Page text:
Monday, February 10, 2014

Holy Things

When God divided the tribes of Israel into their groups, He selected the tribe of Levi to be His most chosen men. It was they who would do the work of the Tabernacle - carrying it from place to place, setting it up, tearing it down, making sure that each time, the Tabernacle met the holy requirements of God's dwelling place. It sounds like an honor and yet, not really.

The Levites were not allowed to own their own land. They lived on God's land, on God's provisions. They couldn't build a camp for themselves. They couldn't leave a legacy on their own name. Everything they had was God's, and in a world that was suddenly becoming wealth-oriented, it was a tough spot to be. On top of that, the Levites did the work of the Tabernacle, but none of the work in the Tabernacle. Only a select few - the line of Aaron - could do the work in the Tabernacle, namely offering sacrifices, burning incense, coming before the Lord, entering His presence. The majority of the Levites? They couldn't even set eyes on the holy things.

As God lays out His law for the Tent, He provides very specific instructions for the way things are supposed to go. When it's time to pack up and move, it is the priests who go in and meticulously cover, in multiple layers, all of the holy items. The priests secure the holy things under blanket and leather and wrap to the apparatuses on which the holy things are to be carried. The priests make sure the carrying poles are set in perfect place. And when all is well and hidden, the Levites come in and do the heavy lifting. When they come to a new place, the Levites bring the holy things to rest, but it is the priests who uncover them once all common men have left the premises.

Kind of a tough pill to swallow. You spend your whole life toting 15,000+ pounds of Tabernacle, and you never get to see what lies inside. You know it's important. You know it's special. You're close enough you can touch it and yet, if you do, you will die. It's right before your eyes, but you never get to see it. And when you go home, you have only what God has given you and that can only increase the frustration you feel over not being able to see more of Him. Right? It's not a great gig. 

But today is not really that different. Not for most of us. Oh, there are times in my life I have seen the holy things. It's really cool; I'll just be honest. Hopefully, you've had those moments, too. You catch a glimpse of something of God, and it's overwhelming. Every ounce of your body feels it as the vision hits your eyes. Holy is an ache that I can never quite describe.

Most of us, though, have these moments few and far between. It's much more likely that we're spending our lives toting the Tabernacle, doing the work of the Tent and wondering what that little holy thing is like. We're setting things up. We're making sure they're right. We're carrying, caring for and creating a holy place without so often, if ever, seeing what's actually going on in there.

I remember thinking something like this when I compiled some of my final stats for my chaplain program in December. In the course of four months, I had contact with 440 patients, which does not count family members, community members, colleagues, and staff. That is 440+ opportunities for holy, and you know what? I cannot quantify or even qualify one overtly holy thing in all of that, even though I know such things were there. Even though I sensed their presence. Even though that's what I was working toward. I was carrying the burden of making a place for God. I was caring for the opportunity of His presence. I was creating a space in which God might be able to work. Something holy was going on, but only God knows what that is.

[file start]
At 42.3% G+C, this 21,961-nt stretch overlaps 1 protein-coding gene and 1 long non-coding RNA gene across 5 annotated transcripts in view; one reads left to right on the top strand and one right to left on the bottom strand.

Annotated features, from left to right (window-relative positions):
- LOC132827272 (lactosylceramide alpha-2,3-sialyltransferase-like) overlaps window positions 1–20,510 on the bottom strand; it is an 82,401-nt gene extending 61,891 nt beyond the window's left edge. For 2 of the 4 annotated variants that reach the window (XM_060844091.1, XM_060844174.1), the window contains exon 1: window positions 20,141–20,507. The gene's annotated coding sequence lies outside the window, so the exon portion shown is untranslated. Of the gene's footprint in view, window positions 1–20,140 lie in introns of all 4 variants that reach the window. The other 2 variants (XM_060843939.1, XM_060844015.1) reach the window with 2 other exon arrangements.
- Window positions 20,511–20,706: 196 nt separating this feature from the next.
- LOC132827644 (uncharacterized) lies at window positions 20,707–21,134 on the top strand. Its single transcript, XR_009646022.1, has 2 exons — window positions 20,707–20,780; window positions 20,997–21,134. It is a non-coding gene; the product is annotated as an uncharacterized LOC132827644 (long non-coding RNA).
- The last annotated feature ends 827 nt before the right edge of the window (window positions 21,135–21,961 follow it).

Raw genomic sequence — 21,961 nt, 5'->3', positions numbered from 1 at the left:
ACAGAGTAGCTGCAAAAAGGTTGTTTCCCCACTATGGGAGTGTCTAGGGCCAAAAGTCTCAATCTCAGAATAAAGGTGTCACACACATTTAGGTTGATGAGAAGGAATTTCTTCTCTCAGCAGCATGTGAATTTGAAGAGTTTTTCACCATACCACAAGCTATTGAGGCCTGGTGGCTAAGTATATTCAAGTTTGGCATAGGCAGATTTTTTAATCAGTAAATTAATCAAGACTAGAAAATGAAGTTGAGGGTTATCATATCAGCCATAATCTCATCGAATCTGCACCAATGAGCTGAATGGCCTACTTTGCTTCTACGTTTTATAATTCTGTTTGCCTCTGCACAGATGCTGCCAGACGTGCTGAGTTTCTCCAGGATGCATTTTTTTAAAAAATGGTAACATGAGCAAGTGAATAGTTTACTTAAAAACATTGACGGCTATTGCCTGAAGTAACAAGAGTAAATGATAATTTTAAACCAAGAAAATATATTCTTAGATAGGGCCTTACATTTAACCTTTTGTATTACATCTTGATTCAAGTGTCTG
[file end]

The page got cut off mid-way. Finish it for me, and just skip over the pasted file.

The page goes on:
That's the place where most of us spend our lives - laboring for the holy with such limited experience of the holy. We just don't get to see all the things we do for God's kingdom. We don't get to see all the fruit. For those of you in ministry - formal or informal - you kind of understand these moments. You do something totally normal and routine, completely blah, for the hundred millionth time, having never heard a word about it. Then you get that one little voice that tells you what it meant to them. It doesn't seem anything to you any more; you've had so many of these moments that you almost forget them. All of a sudden, however, it's holy again. And you start to wonder what other holy things you've allowed for without knowing it, just by carrying, caring for, and creating a space.

It's no easy burden. It's a heavy weight. More than 7 tons of Tabernacle. Hundreds of miles. Thousands of steps. Nowhere to go but where God has led you, nothing to have but that which He has given you. Nothing of yourself, everything of God, and aggravatingly, the holy things so often remain under wraps. Like I said - it's not a great gig.

But it's incredible.

To those who wonder what their ministry means - again, whatever you ministry is, formal or informal, obvious or a little obscure - take heart. Work diligently. There's a reason God has put you in the service of this place. Labor for the Lord's presence. Create a holy space. We are God's chosen people. You are God's chosen person.

We all want to do the holy work. But the truth is that most of us have been chosen only to work for the holy. We may never see what it is of God that's just under our noses, but we know it's there. And that's enough. We make space for Him to do the Holy, and what an incredible gift that is to the community of God. 

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